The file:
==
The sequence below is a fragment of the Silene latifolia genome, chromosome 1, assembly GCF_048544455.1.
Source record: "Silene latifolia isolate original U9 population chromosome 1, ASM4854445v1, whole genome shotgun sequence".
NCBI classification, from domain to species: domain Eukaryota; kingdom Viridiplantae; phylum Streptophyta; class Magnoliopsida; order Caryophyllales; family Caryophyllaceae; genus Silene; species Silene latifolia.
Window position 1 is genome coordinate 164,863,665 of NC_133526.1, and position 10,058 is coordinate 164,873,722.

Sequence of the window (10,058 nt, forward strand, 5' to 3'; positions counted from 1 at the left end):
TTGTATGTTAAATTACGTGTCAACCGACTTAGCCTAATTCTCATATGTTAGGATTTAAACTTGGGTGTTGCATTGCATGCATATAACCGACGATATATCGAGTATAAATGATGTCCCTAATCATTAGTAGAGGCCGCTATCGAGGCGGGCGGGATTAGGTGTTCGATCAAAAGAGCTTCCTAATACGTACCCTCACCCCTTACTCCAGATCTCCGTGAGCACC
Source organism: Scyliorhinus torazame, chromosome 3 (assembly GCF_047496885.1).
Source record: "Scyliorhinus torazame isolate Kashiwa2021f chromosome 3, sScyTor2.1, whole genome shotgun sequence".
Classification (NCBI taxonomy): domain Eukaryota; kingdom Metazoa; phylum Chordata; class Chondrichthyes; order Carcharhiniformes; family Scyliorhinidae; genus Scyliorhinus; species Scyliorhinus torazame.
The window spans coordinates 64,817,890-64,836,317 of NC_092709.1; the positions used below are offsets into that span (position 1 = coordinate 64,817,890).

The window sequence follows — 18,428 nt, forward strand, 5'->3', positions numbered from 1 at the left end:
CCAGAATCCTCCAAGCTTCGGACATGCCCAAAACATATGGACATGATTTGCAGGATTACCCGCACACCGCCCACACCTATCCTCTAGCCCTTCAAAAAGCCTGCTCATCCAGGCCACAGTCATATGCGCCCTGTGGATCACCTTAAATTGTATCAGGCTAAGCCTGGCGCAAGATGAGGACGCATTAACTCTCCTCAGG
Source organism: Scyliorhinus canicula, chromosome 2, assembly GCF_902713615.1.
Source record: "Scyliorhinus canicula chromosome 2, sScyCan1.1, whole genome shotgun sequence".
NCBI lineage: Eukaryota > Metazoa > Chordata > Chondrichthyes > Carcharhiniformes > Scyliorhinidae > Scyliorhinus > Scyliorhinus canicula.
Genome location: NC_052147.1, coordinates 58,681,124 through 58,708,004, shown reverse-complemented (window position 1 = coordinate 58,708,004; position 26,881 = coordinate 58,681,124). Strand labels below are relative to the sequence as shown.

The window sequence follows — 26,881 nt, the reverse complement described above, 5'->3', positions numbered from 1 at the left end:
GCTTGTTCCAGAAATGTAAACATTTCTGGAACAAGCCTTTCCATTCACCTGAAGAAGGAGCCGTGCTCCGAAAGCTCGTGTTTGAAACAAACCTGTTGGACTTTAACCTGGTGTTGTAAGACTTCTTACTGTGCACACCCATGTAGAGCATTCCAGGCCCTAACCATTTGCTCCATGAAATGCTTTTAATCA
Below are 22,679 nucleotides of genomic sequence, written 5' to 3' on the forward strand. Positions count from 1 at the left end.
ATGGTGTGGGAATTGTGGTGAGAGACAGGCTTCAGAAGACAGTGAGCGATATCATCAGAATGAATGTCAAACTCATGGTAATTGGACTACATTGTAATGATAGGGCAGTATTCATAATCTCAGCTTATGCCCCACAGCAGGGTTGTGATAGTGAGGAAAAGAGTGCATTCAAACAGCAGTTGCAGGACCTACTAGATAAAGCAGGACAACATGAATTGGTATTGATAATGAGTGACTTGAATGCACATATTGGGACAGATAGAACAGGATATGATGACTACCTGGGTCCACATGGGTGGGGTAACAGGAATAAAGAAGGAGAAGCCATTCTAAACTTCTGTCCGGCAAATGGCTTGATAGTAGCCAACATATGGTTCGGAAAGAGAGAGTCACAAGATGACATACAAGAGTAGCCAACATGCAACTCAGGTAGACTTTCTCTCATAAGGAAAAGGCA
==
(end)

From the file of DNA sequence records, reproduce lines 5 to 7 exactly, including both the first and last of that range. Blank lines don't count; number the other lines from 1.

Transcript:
Sequence of the window (10,058 nt, forward strand, 5' to 3'; positions counted from 1 at the left end):
TTGTATGTTAAATTACGTGTCAACCGACTTAGCCTAATTCTCATATGTTAGGATTTAAACTTGGGTGTTGCATTGCATGCATATAACCGACGATATATCGAGTATAAATGATGTCCCTAATCATTAGTAGAGGCCGCTATCGAGGCGGGCGGGATTAGGTGTTCGATCAAAAGAGCTTCCTAATACGTACCCTCACCCCTTACTCCAGATCTCCGTGAGCACC
Source organism: Scyliorhinus torazame, chromosome 3 (assembly GCF_047496885.1).